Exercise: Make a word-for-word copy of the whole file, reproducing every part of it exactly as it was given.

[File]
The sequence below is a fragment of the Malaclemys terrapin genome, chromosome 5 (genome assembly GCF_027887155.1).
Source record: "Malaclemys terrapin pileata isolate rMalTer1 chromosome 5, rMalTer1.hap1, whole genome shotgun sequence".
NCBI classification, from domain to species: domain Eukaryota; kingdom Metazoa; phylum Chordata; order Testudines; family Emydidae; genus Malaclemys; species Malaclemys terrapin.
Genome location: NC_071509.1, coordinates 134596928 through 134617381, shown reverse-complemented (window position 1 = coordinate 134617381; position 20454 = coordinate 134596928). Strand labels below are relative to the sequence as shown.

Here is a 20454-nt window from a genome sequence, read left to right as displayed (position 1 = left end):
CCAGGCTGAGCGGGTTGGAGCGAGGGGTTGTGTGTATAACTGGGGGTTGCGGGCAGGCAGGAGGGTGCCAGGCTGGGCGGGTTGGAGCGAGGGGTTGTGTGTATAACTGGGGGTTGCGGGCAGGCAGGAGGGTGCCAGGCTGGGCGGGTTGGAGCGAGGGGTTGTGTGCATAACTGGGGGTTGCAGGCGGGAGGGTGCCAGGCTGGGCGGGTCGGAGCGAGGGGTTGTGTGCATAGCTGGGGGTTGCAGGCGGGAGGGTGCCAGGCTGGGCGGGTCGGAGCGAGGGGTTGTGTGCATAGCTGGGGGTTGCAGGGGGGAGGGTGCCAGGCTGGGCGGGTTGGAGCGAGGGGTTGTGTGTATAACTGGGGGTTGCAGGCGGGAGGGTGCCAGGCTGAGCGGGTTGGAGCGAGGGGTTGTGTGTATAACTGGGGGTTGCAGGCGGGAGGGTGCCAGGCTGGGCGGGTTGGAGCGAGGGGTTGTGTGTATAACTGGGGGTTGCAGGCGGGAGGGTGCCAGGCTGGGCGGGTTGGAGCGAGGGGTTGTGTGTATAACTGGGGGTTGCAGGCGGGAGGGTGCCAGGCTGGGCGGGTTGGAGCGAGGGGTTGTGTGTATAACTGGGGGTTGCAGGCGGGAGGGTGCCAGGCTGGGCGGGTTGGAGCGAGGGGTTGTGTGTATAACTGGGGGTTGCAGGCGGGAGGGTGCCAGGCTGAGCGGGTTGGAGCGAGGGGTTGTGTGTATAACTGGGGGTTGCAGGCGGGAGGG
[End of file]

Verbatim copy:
The sequence below is a fragment of the Malaclemys terrapin genome, chromosome 5 (genome assembly GCF_027887155.1).
Source record: "Malaclemys terrapin pileata isolate rMalTer1 chromosome 5, rMalTer1.hap1, whole genome shotgun sequence".
NCBI classification, from domain to species: domain Eukaryota; kingdom Metazoa; phylum Chordata; order Testudines; family Emydidae; genus Malaclemys; species Malaclemys terrapin.
Genome location: NC_071509.1, coordinates 134596928 through 134617381, shown reverse-complemented (window position 1 = coordinate 134617381; position 20454 = coordinate 134596928). Strand labels below are relative to the sequence as shown.

Here is a 20454-nt window from a genome sequence, read left to right as displayed (position 1 = left end):
CCAGGCTGAGCGGGTTGGAGCGAGGGGTTGTGTGTATAACTGGGGGTTGCGGGCAGGCAGGAGGGTGCCAGGCTGGGCGGGTTGGAGCGAGGGGTTGTGTGTATAACTGGGGGTTGCGGGCAGGCAGGAGGGTGCCAGGCTGGGCGGGTTGGAGCGAGGGGTTGTGTGCATAACTGGGGGTTGCAGGCGGGAGGGTGCCAGGCTGGGCGGGTCGGAGCGAGGGGTTGTGTGCATAGCTGGGGGTTGCAGGCGGGAGGGTGCCAGGCTGGGCGGGTCGGAGCGAGGGGTTGTGTGCATAGCTGGGGGTTGCAGGGGGGAGGGTGCCAGGCTGGGCGGGTTGGAGCGAGGGGTTGTGTGTATAACTGGGGGTTGCAGGCGGGAGGGTGCCAGGCTGAGCGGGTTGGAGCGAGGGGTTGTGTGTATAACTGGGGGTTGCAGGCGGGAGGGTGCCAGGCTGGGCGGGTTGGAGCGAGGGGTTGTGTGTATAACTGGGGGTTGCAGGCGGGAGGGTGCCAGGCTGGGCGGGTTGGAGCGAGGGGTTGTGTGTATAACTGGGGGTTGCAGGCGGGAGGGTGCCAGGCTGGGCGGGTTGGAGCGAGGGGTTGTGTGTATAACTGGGGGTTGCAGGCGGGAGGGTGCCAGGCTGGGCGGGTTGGAGCGAGGGGTTGTGTGTATAACTGGGGGTTGCAGGCGGGAGGGTGCCAGGCTGAGCGGGTTGGAGCGAGGGGTTGTGTGTATAACTGGGGGTTGCAGGCGGGAGGG